The Creation and Destruction of Value: The Globalization Cycle

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Overview

Harold James examines the vulnerability and fragility of processes of globalization, both historically and in the present. This book applies lessons from past breakdowns of globalization—above all in the Great Depression—to show how financial crises provoke backlashes against global integration: against the mobility of capital or goods, but also against flows of migration. By a parallel examination of the financial panics of 1929 and 1931 as well as that of 2008, he shows how banking and monetary collapses suddenly and radically alter the rules of engagement for every other type of economic activity.

Increased calls for state action in countercyclical fiscal policy bring demands for trade protection. In the open economy of the twenty-first century, such calls are only viable in very large states—probably only in the United States and China. By contrast, in smaller countries demand trickles out of the national container, creating jobs in other countries. The international community is thus paralyzed, and international institutions are challenged by conflicts of interest. The book shows the looming psychological and material consequences of an interconnected world for people and the institutions they create.

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Editorial Reviews

Choice
The recent U.S. financial meltdown that spread throughout the world stimulated a plethora of analyses of the causes and consequences of this catastrophe. However, few studies are as insightful as this short but important work.
— D. C. Messerschmidt
The Economist
The reflections of Harold James, an economic historian at Princeton University and a long-time student of what makes globalization happen, would be of interest even in times more tranquil than these. But at a moment when the march of global integration has been stalled by a financial crisis unparalleled since the 1930s, Mr. James is a particularly fitting guide...At a time when economists are accused of having forgotten history, yet few historians can explain the world of bank bail-outs and the turmoil they cause, Mr. James has a rare gift for being able to marshal an impressive knowledge of economic and financial history in order to highlight previously unrecognized connections with the past.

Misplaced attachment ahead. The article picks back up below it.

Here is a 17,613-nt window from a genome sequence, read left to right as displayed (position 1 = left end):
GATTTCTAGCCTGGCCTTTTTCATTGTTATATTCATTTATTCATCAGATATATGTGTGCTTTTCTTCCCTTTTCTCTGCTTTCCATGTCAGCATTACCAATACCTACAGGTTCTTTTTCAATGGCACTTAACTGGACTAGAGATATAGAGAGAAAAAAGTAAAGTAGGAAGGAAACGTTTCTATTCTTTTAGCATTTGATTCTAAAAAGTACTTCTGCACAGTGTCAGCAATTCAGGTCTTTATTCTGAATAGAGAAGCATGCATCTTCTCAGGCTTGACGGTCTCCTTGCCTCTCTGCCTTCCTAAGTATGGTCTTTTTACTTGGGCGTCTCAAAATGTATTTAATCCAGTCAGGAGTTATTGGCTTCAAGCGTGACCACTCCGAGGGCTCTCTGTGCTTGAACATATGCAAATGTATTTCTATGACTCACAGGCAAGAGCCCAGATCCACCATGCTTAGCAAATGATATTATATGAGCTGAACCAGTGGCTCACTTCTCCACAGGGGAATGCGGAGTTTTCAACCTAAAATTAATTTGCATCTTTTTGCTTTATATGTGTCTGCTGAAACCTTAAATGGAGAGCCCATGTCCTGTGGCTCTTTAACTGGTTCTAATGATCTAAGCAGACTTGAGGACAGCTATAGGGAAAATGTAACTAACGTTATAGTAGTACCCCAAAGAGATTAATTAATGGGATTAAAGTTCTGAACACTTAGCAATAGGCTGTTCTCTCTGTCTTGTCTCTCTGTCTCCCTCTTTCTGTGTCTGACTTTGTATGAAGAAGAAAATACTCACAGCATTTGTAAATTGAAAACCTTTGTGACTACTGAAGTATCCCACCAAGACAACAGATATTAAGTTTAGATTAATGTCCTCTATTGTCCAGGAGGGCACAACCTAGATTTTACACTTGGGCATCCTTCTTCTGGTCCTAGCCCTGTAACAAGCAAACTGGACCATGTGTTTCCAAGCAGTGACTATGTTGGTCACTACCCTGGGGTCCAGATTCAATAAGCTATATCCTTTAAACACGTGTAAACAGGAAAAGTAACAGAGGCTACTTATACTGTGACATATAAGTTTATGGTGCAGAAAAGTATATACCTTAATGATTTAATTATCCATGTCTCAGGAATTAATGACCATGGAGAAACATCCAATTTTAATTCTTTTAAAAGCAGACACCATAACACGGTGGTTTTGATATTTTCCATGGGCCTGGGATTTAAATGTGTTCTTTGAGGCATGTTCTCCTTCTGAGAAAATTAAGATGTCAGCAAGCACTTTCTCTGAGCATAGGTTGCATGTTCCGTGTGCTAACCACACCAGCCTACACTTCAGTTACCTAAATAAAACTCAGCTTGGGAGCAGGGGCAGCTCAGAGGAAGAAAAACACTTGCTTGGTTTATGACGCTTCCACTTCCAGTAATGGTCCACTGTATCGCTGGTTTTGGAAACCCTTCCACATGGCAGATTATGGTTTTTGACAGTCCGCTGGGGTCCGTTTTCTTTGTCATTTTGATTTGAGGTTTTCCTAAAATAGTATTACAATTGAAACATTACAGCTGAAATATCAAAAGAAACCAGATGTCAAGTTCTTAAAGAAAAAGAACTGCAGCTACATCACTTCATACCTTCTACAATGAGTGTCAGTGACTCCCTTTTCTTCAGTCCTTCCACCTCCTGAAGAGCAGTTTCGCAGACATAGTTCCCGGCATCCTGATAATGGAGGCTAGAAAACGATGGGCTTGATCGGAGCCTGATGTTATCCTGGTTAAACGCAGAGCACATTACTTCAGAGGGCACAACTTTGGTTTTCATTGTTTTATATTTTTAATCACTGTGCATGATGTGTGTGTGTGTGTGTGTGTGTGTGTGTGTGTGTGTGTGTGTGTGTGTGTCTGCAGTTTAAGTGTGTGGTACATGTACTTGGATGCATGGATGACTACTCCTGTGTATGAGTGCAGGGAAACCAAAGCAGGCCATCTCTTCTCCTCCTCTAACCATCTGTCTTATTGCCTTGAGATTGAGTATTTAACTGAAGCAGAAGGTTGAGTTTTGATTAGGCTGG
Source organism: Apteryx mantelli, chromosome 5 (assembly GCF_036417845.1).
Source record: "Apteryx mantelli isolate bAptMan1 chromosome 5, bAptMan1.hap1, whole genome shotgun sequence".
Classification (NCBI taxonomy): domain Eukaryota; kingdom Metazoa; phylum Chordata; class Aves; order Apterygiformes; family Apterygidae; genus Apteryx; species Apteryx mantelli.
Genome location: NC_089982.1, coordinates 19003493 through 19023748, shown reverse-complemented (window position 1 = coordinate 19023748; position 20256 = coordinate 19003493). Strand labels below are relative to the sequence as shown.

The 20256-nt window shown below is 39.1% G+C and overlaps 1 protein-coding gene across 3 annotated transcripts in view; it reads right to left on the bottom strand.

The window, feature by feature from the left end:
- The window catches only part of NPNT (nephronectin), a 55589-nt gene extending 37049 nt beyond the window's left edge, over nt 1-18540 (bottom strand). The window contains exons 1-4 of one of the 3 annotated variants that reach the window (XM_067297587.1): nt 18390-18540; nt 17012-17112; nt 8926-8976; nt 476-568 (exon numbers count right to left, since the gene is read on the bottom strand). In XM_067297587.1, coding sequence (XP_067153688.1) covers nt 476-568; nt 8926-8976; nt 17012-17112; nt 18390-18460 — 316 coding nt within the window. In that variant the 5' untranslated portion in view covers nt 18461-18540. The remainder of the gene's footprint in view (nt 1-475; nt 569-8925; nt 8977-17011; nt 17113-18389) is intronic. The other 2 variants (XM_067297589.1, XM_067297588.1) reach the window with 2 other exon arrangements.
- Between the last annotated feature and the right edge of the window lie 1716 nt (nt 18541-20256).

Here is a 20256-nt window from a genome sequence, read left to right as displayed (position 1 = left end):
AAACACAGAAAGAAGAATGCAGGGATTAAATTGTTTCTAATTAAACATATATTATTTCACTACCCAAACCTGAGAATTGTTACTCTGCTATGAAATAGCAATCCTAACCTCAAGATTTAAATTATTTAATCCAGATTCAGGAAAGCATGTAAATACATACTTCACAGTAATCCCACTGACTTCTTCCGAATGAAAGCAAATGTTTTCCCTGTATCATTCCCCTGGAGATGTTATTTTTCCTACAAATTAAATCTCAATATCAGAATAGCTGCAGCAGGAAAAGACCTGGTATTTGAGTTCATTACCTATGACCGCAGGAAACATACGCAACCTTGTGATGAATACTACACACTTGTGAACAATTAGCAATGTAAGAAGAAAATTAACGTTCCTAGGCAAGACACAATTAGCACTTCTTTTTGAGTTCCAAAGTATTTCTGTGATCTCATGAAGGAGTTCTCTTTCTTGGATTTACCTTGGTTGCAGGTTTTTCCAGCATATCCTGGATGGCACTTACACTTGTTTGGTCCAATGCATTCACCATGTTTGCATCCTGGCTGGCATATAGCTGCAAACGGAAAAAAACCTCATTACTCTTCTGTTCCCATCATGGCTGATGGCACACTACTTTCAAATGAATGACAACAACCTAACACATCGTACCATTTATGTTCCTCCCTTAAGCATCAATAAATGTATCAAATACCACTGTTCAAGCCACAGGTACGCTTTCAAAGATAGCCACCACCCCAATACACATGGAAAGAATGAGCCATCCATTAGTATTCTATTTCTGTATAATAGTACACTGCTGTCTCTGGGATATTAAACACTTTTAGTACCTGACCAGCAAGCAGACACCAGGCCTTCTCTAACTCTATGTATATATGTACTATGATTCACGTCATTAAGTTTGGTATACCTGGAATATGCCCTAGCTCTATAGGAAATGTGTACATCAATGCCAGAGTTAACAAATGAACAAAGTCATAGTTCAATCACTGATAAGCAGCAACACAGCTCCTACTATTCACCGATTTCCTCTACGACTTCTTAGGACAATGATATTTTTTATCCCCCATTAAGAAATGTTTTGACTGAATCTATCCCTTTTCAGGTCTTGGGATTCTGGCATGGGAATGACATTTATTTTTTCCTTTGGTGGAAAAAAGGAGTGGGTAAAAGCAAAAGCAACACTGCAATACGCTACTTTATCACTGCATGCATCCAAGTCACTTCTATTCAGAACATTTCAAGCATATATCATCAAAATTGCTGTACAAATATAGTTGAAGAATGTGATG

The Independent
Unsurprisingly there have been a host of books about the banking crisis and its consequences. But they have mostly had a "whodunnit?" tone to them, seeking to explain what happened and apportion the blame, rather than giving us some feeling for how the world economy might dig itself out of the crisis and how effectively it might develop in the years to come. So Harold James new book deserves a special welcome for giving us a framework to try to do this, for he is an historian rather than an economist...Anyone expecting his new book to explain why this current crisis will end the burst of globalization will be disappointed. His argument is more subtle and more interesting...Where he adds most value is in his effort to put the crisis into its international political context, asking some tough questions on the way.
— Hamish McRae
Forbes.com